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St. Sabas: Ascetic and Property developer.



The Monastery of Mar Saba


St. Sabas is one of the better known of the early ascetics, because, apart from anything else, the monastery he built in the Judaean desert in the sixth century is still standing and inhabited. Known in his day as the Great Laura, now Mar Saba, it is about ten kilometres from Bethlehem. St. Sabas died and was buried there in 532; his bones were taken to Venice by the Crusaders, but returned in 1965: the monastery and his tomb can be visited (by men only).


St. Sabas is portrayed by his biographer, Cyril of Scythopolis, as a great ascetic and a great builder. By the sixth century, the ascetic life as practised by Anthony had ceased to be a novelty. Monasteries abounded, and there were plenty of solitary monks living in individual cells whose extreme practices equalled and sometime surpassed those of Anthony and the Desert Fathers. Sabas started out in a monastery but progressed to a life of solitude in a cave. His asceticism is not dwelt on in any great detail – it is simply part of him: he fasted all through Lent, and went on solitary retreats into the desert.


Sabas lived alone in the cave, for five years, but then God told him that he should start taking disciples (as happened with Marcianos). At first, he made small cells for the disciples, but when they became more numerous, he started building, with the object of founding a monastery. This became known as the Great Laura.


Sabas built a church, an oratory and a tower to which he could retire when he wished to be alone. He provided accommodation for all and acquired mules to transport necessities. As he became famous, people made donations to the laura, most of which he chose to spend on building and maintenance work. He made improvements, and built a bakery, an infirmary., and a new church which was called the church of the Mother of God. Between this and the original church, he created a large forecourt. This is where Sabas was buried: his tomb can still be seen there, although today his bones are housed in the second of the two churches.


But he was not content with having built one monastery; his next project was the cenobium of Castellium. The hill of Castellium was originally the fortress prison of Herod the Great, Hyrcania. Sabas went there for a Lenten retreat and found it at terrifying place, full of demons. He got rid of the demons and returned after Easter with some of the monks from the Great Laura, to build a cenobium. (The distinction between a laura and a cenobium is that a laura is made up of individual cells, whereas a cenobium is a building in which all the monks live together).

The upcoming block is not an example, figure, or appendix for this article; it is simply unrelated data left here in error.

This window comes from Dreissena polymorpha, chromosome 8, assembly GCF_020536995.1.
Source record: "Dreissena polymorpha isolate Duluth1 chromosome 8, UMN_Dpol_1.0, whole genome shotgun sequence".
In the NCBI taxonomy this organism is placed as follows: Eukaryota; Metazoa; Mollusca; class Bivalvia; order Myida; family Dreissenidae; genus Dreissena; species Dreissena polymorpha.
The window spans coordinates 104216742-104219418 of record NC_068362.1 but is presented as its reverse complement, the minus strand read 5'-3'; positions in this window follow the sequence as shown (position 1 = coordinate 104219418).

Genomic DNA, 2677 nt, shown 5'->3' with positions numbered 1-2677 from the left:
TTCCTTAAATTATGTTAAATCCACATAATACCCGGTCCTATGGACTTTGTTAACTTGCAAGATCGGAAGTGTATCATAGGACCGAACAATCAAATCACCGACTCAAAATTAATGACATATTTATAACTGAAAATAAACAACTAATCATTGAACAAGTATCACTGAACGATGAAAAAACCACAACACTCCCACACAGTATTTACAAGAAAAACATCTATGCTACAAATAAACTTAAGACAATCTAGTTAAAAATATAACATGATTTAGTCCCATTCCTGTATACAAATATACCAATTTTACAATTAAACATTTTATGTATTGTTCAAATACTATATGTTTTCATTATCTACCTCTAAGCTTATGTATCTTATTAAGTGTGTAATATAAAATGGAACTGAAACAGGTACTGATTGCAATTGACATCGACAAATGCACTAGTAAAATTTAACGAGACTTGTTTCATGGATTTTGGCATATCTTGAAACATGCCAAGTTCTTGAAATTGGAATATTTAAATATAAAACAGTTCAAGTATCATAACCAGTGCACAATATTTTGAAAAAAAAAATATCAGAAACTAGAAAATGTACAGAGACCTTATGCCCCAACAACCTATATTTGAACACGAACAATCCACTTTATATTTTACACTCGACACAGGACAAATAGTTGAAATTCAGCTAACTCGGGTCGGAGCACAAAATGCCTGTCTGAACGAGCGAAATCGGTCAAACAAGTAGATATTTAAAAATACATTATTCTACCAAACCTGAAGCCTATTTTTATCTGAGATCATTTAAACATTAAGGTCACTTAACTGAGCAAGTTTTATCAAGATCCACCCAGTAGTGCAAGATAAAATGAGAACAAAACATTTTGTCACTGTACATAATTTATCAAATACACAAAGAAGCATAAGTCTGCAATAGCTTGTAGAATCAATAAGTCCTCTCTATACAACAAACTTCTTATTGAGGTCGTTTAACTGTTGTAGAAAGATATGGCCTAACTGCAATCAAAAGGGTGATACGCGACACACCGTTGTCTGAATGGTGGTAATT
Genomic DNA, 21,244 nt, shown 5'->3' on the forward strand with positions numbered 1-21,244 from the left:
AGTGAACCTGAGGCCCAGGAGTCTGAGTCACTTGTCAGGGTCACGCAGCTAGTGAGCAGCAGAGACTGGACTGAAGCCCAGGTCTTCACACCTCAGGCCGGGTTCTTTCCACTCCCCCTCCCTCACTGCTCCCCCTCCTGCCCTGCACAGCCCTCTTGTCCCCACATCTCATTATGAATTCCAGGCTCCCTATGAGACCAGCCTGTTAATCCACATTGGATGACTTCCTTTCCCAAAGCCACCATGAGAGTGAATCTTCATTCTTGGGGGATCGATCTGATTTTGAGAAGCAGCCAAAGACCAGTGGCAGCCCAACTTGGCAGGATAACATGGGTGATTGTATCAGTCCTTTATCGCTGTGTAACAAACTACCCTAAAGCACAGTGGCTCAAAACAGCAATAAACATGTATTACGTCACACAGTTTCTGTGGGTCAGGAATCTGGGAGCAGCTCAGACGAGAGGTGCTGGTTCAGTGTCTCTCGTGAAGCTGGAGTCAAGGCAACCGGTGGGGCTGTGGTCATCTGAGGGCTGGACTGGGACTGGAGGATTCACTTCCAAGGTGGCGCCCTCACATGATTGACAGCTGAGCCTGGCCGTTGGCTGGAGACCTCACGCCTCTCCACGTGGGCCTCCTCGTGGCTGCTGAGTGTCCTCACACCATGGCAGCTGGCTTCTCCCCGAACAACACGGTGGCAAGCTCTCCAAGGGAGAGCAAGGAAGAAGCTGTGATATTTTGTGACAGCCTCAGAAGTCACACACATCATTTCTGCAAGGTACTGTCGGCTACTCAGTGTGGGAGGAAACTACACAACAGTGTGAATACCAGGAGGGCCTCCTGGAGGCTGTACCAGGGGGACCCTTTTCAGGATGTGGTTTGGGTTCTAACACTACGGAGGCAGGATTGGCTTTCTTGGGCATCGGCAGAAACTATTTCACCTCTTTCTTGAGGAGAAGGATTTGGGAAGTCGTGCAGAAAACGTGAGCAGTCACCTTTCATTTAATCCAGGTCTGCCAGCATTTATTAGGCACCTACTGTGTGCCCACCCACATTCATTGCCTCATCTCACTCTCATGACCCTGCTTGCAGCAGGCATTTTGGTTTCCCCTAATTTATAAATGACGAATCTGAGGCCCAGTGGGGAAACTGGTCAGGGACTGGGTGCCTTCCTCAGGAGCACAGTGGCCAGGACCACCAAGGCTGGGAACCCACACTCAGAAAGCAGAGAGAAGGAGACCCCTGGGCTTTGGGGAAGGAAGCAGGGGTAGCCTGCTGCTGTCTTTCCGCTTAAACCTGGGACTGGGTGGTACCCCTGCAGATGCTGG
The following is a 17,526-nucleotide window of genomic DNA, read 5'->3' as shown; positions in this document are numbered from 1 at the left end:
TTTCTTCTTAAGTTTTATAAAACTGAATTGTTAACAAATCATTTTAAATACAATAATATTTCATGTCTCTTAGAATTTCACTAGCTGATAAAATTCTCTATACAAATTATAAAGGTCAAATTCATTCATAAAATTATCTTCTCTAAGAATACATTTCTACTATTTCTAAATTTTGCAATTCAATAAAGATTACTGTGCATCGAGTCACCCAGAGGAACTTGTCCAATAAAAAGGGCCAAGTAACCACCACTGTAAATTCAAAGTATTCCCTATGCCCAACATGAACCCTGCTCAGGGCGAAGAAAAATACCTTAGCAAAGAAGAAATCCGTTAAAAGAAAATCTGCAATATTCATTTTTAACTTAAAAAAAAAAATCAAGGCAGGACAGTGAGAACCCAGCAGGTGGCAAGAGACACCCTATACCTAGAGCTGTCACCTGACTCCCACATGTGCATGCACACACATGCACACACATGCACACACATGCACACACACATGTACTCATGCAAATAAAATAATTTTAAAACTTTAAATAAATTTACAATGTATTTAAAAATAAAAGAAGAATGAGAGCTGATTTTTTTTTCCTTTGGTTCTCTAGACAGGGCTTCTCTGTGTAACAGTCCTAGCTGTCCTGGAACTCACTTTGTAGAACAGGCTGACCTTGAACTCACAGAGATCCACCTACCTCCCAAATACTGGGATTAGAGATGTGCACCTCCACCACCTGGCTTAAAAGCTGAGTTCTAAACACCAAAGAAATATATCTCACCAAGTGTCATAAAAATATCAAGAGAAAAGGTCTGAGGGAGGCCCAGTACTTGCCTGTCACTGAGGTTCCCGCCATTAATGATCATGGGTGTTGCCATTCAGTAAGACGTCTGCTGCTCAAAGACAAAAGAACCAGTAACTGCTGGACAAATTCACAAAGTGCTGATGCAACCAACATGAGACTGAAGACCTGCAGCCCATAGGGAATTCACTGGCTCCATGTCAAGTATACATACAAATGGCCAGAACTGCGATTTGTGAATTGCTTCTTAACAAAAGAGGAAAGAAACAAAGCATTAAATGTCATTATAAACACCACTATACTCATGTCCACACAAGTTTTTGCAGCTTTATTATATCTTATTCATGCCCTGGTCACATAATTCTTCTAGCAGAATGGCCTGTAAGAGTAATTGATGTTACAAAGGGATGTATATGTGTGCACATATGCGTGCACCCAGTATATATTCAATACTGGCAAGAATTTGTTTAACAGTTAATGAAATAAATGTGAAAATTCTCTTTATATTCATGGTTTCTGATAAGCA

From then on, when Sabas went on a retreat, he kept an eye open for a suitable site for a monastery. After Castellium, he built a cenobium for novices, and in all he founded seven monasteries, all of which Cyril lists in detail in his biography.


It would appear that Sabas had an eye as to how money was spent, and how to be economical: when the novices in his cenobium were ready for life in a laura, he gave them cells, but if they were rich, he told them to build one themselves – he said that building or rebuilding a cell was equivalent to building a church of God. Building for Sabas was a holy activity, and having sufficient money for it was important. Prospective monks who had personal wealth brought it with them when they entered a monastery, and clearly Sabas made sure they put it to good use.


In fact, Cyril more than once mentions the funds needed for the buying of land and purchase of building materials, and this highlights an interesting question, for although it is true that from the time of Anthony, the monks built dwellings for themselves (both individual cells and, as in the case of Pachomius, large cenobia), the question of ownership of the land and payment for building materials is not mentioned. One has to presume that the Egyptian desert was free for all to build wherever they wanted.


In the case of Sabas, he clearly did purchase land for his projects, and this leaves us wondering whether other saints had to negotiate for the site of their cells and their biographers have neglected to inform us of the fact.


Sabas was clearly obsessed with building, and it would appear that his real ambition in life was neither simply to be ab ascetic and a solitary, no to take disciples and become the head of a monastery, but to found monasteries all over the Palestinian desert, in imitation, presumably, of those in Egypt. Even when he was over ninety years old, Sabas couldn’t resist a building challenge. Having returned from visiting the emperor Justinian in Constantinople, he discovered that a deacon from the Great Laura had left it and started up on his own. Sabas went to visit him, and, delighted at what he saw, immediately rushed to build cells and an oratory, thus turning the place into yet another laura.


The extraordinary thing about St. Sabas is that he is portrayed as a simple soul, uneducated but deeply religious, who might never have become famous but for his building works. His monastery, the Great Laura, stands as a testament to his greatness.




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